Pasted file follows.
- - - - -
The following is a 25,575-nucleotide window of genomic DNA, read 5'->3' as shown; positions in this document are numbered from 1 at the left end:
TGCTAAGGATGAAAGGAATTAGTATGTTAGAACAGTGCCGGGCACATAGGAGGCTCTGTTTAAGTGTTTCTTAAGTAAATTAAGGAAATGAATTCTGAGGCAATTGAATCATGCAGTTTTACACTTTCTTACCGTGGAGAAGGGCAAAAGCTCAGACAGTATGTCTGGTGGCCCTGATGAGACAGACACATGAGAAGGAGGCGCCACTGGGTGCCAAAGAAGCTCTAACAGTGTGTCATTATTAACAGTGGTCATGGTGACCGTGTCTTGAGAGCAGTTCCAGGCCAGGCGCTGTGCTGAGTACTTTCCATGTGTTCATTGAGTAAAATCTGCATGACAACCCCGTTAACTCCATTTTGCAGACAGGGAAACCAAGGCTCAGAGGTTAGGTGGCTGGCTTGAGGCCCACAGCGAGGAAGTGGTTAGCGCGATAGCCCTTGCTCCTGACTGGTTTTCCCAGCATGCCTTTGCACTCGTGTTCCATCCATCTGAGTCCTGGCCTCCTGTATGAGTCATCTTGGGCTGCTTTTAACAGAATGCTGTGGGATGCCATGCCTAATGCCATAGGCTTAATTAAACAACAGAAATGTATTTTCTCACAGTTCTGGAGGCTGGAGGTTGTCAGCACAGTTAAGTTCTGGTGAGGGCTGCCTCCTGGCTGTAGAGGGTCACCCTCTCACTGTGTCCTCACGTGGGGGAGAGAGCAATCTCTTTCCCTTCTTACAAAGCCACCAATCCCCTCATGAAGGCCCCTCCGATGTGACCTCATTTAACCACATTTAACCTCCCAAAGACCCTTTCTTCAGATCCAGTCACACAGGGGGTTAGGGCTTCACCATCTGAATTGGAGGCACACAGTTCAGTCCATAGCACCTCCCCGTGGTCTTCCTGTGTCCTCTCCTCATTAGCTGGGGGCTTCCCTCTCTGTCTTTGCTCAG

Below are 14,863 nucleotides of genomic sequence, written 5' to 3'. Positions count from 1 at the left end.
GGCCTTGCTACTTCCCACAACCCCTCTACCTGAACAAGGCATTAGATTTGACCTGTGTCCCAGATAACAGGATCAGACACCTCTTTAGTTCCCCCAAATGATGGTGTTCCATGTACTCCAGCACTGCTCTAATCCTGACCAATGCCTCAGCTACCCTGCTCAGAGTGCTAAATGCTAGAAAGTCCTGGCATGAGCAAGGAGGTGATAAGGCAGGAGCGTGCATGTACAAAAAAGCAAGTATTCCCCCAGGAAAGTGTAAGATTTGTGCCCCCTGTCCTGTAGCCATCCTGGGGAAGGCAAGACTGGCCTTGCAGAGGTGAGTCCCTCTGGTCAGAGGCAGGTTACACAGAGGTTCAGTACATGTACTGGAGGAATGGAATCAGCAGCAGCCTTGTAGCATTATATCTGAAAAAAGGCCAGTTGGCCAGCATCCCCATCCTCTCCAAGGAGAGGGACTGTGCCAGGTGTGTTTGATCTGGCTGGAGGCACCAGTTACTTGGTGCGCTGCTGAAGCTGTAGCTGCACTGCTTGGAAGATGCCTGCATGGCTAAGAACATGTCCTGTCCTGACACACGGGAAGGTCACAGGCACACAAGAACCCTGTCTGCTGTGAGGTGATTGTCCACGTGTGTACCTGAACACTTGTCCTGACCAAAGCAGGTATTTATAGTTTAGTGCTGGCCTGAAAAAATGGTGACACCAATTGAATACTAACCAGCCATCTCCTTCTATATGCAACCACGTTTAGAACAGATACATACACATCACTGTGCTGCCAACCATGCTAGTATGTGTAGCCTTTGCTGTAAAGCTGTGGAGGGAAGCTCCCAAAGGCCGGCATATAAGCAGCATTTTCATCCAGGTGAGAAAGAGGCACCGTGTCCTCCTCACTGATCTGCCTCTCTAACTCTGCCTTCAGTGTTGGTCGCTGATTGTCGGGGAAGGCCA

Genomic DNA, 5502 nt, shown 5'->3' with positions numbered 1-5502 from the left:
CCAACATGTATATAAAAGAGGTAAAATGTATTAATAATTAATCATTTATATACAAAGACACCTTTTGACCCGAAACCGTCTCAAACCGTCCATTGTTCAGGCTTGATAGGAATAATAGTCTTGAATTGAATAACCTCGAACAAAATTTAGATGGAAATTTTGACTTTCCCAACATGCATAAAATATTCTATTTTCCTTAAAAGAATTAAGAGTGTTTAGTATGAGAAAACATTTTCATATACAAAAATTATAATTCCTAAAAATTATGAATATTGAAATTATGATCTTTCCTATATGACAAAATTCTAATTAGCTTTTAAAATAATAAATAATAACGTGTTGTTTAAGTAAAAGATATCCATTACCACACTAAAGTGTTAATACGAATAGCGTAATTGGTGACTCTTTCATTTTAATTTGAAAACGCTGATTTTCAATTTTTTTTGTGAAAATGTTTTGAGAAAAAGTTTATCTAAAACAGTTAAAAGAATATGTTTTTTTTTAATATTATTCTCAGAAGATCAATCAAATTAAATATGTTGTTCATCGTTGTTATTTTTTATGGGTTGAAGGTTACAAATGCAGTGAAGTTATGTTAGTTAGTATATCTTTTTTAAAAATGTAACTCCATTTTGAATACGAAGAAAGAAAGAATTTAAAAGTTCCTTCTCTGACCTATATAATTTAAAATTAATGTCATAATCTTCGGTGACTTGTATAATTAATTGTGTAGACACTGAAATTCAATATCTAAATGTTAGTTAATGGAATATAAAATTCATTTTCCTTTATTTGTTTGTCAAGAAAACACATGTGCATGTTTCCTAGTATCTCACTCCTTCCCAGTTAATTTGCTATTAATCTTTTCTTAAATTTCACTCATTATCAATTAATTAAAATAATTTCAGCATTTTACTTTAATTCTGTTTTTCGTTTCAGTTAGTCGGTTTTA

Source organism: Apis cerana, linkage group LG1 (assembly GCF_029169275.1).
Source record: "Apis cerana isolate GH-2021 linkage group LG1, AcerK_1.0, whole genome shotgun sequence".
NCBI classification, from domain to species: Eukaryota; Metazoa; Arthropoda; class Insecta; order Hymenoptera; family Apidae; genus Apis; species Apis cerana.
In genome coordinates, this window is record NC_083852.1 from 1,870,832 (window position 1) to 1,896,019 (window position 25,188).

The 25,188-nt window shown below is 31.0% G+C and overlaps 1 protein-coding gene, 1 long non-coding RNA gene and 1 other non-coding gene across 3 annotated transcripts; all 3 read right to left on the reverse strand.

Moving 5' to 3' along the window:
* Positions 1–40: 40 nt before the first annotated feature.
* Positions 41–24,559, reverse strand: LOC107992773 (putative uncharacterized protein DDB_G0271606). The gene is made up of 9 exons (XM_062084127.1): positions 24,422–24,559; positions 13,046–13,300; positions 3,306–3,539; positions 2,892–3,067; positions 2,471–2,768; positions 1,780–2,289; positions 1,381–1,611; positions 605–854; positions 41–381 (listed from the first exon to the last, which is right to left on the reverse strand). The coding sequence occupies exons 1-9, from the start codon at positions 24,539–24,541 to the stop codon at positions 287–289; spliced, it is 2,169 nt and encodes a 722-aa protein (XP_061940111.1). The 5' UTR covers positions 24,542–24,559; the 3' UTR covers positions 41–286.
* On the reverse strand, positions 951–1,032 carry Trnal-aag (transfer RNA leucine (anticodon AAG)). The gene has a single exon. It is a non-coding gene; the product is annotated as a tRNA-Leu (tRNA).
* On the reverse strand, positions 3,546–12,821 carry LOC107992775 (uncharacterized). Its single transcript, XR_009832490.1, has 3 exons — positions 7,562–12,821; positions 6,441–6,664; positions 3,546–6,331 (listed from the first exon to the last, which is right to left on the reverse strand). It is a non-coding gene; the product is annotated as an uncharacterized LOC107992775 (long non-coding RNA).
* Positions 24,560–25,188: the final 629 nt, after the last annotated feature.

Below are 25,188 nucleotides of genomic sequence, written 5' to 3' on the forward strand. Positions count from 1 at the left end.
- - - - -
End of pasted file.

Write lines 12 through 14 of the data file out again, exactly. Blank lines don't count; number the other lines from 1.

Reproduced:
Moving 5' to 3' along the window:
* Positions 1–40: 40 nt before the first annotated feature.
* Positions 41–24,559, reverse strand: LOC107992773 (putative uncharacterized protein DDB_G0271606). The gene is made up of 9 exons (XM_062084127.1): positions 24,422–24,559; positions 13,046–13,300; positions 3,306–3,539; positions 2,892–3,067; positions 2,471–2,768; positions 1,780–2,289; positions 1,381–1,611; positions 605–854; positions 41–381 (listed from the first exon to the last, which is right to left on the reverse strand). The coding sequence occupies exons 1-9, from the start codon at positions 24,539–24,541 to the stop codon at positions 287–289; spliced, it is 2,169 nt and encodes a 722-aa protein (XP_061940111.1). The 5' UTR covers positions 24,542–24,559; the 3' UTR covers positions 41–286.